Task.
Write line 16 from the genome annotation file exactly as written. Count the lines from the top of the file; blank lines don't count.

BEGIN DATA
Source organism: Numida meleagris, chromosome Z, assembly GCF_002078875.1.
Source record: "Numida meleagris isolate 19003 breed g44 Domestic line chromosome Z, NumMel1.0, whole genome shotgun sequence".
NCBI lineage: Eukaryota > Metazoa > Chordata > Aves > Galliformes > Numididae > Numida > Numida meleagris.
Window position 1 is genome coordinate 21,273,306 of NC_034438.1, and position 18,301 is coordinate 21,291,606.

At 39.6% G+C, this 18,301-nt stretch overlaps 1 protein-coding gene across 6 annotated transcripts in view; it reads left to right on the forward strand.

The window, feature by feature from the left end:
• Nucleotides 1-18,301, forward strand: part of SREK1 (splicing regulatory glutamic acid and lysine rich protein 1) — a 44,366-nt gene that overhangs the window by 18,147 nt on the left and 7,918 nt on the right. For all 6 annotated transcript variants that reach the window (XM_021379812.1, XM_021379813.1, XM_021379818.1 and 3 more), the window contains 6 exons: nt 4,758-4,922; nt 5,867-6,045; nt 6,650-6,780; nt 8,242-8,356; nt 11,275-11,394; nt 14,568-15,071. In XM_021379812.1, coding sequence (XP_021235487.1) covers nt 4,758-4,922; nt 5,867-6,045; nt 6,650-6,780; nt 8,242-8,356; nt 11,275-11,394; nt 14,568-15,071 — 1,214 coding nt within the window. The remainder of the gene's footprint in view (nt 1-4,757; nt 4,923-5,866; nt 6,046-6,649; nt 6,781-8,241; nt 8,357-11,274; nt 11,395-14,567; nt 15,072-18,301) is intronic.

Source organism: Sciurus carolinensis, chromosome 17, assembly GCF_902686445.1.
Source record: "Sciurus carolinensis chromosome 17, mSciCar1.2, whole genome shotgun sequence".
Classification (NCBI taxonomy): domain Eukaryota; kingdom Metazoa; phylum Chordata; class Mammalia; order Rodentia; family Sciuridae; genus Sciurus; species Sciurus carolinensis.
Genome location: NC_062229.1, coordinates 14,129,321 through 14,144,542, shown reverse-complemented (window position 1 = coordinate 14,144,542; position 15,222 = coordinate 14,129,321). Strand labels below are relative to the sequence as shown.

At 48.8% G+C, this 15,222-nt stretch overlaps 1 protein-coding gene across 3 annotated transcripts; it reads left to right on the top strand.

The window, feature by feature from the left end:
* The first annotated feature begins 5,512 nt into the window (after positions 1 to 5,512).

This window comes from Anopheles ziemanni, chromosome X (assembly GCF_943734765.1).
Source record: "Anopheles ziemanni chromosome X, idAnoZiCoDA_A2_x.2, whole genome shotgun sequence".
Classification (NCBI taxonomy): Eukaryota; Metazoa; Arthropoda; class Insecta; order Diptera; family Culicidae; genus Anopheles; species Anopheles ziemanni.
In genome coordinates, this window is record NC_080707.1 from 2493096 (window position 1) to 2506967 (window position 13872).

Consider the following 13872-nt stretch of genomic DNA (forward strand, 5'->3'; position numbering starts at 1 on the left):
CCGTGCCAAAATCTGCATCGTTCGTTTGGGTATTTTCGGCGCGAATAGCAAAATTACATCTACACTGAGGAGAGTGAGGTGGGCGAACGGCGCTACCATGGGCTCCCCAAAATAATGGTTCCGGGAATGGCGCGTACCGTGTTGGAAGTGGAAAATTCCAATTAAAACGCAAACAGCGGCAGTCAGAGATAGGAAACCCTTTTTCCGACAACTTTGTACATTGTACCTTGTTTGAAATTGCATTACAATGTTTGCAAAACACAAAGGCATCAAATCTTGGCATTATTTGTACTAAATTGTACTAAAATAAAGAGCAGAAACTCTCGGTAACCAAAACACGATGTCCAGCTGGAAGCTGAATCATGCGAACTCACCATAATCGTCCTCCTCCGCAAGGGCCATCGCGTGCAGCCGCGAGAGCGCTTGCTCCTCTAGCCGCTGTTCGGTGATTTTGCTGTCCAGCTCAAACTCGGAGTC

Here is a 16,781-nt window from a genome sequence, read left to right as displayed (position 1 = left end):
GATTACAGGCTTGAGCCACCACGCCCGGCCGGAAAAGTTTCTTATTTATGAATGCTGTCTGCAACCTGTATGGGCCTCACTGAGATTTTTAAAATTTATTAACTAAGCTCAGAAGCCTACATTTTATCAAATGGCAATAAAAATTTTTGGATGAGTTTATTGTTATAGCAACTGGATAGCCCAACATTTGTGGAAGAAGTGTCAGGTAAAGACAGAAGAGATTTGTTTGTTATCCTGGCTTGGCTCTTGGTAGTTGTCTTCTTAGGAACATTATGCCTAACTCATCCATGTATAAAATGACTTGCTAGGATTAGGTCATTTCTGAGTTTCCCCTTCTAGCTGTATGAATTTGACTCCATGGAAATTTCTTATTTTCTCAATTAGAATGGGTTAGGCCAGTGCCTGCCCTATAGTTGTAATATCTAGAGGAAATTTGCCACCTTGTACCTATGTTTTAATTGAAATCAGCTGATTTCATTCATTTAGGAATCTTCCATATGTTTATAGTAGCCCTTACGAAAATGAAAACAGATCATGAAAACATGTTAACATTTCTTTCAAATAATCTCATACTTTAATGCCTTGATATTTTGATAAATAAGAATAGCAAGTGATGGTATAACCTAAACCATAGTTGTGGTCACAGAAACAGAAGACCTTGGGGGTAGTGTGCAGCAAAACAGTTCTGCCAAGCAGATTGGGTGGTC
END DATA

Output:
Source record: "Anopheles ziemanni chromosome X, idAnoZiCoDA_A2_x.2, whole genome shotgun sequence".